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The way we think about solar power is transforming. See more green science pictures.

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Renewable energy sources are a hot topic lately and solar energy may be the hottest -- literally and figuratively. Solar energy is the energy provided by the sun's rays, and when harnessed, it can be turned into electricity and heat. It's plentiful, clean and renewable.

Solar cell manufacturers and suppliers believe photovoltaic (PV) technology will produce 15 percent of the energy the United States will consume in 2020 [source: National Renewable Energy Laboratory]. Solar power is growing in popularity around the world: In Japan, homes generated roughly 80 percent of the total 1.9 million kilowatts of solar energy produced in the fiscal year ending March 2008. Japan aims to increase its solar power output by 40 percent by 2030 [source: Hall]. Also by 2030, the United States' National Center for Photovoltaics (NCPV) has set the goal of using solar energy to supply 10 percent of the nation's power during peak generating times, as well as supply solar energy to foreign markets [source: Malsch].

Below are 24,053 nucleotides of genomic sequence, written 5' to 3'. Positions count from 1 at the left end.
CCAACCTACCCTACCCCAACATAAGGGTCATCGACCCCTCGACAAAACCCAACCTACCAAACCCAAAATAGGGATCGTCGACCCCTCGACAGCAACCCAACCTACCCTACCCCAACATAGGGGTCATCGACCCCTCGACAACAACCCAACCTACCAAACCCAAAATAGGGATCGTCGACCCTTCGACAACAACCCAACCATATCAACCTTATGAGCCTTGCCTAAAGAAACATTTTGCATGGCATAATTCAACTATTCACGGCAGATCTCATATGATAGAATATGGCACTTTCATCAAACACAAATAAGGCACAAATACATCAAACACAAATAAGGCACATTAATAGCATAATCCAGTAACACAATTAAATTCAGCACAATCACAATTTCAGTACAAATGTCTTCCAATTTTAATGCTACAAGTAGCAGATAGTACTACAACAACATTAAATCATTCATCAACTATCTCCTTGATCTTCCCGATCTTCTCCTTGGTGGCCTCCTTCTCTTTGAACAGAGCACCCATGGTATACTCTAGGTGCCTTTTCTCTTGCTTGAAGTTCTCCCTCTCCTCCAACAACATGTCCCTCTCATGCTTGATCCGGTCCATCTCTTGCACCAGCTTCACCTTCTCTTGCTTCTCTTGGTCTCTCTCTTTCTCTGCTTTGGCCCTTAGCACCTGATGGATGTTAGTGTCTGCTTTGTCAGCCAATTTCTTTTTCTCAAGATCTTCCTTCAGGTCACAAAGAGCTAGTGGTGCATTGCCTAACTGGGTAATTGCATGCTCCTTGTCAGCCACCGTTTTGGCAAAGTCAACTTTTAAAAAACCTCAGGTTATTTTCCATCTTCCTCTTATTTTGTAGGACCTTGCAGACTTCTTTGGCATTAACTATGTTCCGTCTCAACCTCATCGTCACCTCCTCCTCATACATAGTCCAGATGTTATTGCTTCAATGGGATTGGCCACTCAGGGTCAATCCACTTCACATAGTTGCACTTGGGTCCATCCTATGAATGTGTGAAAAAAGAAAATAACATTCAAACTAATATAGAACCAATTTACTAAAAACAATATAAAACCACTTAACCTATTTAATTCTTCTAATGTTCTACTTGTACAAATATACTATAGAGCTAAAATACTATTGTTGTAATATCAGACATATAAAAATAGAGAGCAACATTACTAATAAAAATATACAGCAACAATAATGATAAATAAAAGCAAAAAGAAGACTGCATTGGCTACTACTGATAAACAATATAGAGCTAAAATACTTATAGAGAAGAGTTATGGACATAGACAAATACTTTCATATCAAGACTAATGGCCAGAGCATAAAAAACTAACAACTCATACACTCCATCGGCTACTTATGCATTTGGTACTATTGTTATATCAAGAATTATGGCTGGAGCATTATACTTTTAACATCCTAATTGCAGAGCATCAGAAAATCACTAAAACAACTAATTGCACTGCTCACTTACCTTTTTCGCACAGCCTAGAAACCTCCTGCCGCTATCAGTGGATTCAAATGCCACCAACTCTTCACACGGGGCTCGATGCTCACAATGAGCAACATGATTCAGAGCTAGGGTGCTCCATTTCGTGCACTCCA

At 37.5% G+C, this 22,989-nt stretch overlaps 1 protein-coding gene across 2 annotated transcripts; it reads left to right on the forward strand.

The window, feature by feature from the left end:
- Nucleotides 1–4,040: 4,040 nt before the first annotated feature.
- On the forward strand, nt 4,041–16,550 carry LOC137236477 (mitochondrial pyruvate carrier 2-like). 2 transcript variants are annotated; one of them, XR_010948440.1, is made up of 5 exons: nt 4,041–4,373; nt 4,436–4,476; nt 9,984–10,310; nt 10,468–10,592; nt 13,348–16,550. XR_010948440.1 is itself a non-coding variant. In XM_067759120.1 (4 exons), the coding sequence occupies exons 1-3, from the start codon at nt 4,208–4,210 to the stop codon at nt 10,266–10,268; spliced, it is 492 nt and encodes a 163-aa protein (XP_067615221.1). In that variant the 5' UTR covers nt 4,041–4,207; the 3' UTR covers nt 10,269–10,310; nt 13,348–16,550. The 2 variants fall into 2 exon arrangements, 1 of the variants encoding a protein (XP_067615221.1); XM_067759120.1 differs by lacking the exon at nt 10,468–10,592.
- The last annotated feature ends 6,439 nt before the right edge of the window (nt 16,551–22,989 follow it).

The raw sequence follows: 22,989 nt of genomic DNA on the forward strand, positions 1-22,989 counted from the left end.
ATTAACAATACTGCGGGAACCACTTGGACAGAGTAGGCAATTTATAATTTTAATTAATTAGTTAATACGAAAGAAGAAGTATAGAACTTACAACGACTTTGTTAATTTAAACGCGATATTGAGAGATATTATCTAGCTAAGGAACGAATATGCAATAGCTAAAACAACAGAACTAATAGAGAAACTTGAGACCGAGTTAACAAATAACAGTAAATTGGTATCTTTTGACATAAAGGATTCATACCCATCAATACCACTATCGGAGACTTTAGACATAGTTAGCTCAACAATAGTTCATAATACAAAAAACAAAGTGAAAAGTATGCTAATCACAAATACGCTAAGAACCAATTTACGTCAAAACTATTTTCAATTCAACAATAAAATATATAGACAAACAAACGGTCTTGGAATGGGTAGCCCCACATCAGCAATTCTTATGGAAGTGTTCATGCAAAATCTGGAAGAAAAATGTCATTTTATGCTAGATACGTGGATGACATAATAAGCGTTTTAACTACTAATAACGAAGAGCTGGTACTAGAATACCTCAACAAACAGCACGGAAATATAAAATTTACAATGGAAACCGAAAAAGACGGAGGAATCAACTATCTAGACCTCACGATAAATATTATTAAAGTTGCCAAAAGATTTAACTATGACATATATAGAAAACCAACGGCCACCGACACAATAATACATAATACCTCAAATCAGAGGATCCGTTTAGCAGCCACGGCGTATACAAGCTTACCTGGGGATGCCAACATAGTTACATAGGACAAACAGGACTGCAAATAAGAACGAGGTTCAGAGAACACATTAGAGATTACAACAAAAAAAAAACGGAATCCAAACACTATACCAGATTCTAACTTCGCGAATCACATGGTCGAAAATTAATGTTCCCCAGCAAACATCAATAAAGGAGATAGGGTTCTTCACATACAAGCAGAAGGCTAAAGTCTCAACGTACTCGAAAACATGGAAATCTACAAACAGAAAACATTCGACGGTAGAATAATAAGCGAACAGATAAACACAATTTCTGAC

It seems easy enough -- there's plenty of sunlight. In fact, the sun provides the Earth with enough solar energy in one hour (4.3 x 1020 joules) to power all of our energy needs for one year (4.1 x 1020 joules) [source: Biello]. But the dilemma over the years has been how to harness that solar energy and put it to use.

Traditional solar panels, the kind you see on rooftops, are crystalline silicon PV arrays -- solar panels that are made up of a collection of solar cells. More recently, thin-film solar technology has become the darling of the solar industry. Thin-film solar cells are made with CIGS (CuIn1-x Gax Se2) technology, and unlike the rigid panels, they're flexible and can be used in places other than rooftops (on windows, sides of buildings, cars, computers, etc.).

Researchers at the Australian National University (ANU) are working in collaboration with solar company Spark Solar Australia and Finnish materials company BraggOne Oy to transform how we think about and use solar power over the next three years. Affordable, abundant solar technology is coming soon to you.